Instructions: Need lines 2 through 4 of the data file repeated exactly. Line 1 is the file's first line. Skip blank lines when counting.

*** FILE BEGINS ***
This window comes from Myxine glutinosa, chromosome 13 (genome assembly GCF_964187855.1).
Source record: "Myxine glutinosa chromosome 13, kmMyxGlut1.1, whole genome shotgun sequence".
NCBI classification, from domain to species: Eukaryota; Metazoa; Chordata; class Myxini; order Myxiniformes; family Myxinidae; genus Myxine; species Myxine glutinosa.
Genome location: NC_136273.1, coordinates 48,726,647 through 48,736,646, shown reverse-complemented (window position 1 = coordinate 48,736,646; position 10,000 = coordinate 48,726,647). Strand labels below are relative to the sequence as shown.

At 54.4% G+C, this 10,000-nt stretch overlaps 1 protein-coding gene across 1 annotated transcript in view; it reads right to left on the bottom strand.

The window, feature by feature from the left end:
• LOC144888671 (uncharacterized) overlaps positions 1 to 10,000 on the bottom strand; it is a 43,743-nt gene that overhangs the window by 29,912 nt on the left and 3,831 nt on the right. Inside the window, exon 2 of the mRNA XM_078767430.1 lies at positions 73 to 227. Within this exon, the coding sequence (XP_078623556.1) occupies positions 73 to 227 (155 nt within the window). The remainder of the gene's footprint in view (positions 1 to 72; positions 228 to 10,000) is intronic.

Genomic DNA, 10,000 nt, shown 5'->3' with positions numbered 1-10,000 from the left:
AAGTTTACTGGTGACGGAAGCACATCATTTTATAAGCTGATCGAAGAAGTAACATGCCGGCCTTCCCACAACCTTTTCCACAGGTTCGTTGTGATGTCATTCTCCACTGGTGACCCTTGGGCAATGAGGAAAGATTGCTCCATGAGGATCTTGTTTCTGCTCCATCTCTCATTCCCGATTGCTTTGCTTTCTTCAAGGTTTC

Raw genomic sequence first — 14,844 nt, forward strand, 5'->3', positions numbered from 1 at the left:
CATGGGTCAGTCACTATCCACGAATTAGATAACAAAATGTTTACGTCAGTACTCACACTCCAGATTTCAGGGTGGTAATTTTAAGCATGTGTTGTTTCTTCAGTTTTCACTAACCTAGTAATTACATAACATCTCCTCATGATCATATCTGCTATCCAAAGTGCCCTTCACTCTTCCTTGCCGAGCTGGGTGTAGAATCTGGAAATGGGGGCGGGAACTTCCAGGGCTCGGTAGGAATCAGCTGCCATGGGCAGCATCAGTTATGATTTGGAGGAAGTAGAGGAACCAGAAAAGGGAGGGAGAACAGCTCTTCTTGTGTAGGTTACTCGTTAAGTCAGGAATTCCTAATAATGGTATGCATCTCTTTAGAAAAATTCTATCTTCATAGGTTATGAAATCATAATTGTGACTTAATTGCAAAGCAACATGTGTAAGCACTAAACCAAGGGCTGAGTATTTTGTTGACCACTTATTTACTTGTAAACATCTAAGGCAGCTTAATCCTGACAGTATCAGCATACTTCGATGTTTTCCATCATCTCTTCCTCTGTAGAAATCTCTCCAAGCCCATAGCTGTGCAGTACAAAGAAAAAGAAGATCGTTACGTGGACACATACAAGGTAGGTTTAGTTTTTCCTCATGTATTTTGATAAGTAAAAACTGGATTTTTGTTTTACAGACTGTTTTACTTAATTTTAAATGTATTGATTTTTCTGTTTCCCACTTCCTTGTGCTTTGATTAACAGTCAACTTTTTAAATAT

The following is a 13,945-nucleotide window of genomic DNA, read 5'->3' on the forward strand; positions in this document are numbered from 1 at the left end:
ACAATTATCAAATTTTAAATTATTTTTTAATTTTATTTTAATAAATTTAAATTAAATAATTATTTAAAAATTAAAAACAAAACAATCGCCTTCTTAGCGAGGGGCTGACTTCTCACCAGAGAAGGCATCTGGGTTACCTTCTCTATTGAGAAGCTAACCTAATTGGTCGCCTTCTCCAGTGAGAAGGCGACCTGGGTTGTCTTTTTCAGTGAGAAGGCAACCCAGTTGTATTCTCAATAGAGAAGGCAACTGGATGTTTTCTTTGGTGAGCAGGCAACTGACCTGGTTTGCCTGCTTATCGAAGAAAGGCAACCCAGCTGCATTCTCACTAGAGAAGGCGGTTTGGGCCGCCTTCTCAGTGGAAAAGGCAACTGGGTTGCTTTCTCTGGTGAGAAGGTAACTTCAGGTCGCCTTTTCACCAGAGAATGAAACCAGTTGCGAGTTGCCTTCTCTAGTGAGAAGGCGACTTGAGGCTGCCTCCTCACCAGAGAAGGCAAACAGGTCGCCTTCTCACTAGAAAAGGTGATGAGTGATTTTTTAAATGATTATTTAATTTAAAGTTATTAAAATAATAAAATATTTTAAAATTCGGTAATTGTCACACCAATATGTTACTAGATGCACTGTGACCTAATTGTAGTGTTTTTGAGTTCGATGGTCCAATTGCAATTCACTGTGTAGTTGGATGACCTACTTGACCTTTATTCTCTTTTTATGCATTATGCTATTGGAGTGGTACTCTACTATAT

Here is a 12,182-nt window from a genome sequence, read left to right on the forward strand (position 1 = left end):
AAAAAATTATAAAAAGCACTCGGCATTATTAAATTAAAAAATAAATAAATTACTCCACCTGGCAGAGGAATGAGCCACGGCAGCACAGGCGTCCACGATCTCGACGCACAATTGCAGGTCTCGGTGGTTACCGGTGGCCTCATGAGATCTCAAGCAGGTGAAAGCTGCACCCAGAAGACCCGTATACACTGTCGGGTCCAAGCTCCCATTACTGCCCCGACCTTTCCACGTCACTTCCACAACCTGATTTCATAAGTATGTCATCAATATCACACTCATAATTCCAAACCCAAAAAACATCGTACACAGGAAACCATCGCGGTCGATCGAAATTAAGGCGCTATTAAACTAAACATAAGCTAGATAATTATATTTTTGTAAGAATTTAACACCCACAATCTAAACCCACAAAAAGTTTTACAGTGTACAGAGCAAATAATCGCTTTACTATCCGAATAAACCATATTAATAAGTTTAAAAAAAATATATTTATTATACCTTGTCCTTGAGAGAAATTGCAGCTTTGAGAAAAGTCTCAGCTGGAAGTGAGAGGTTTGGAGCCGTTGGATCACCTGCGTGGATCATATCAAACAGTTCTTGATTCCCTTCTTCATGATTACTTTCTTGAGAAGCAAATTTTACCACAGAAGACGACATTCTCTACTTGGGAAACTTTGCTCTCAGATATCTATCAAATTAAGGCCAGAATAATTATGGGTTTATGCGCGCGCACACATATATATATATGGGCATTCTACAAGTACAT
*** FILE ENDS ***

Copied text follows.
Source record: "Myxine glutinosa chromosome 13, kmMyxGlut1.1, whole genome shotgun sequence".
NCBI classification, from domain to species: Eukaryota; Metazoa; Chordata; class Myxini; order Myxiniformes; family Myxinidae; genus Myxine; species Myxine glutinosa.
Genome location: NC_136273.1, coordinates 48,726,647 through 48,736,646, shown reverse-complemented (window position 1 = coordinate 48,736,646; position 10,000 = coordinate 48,726,647). Strand labels below are relative to the sequence as shown.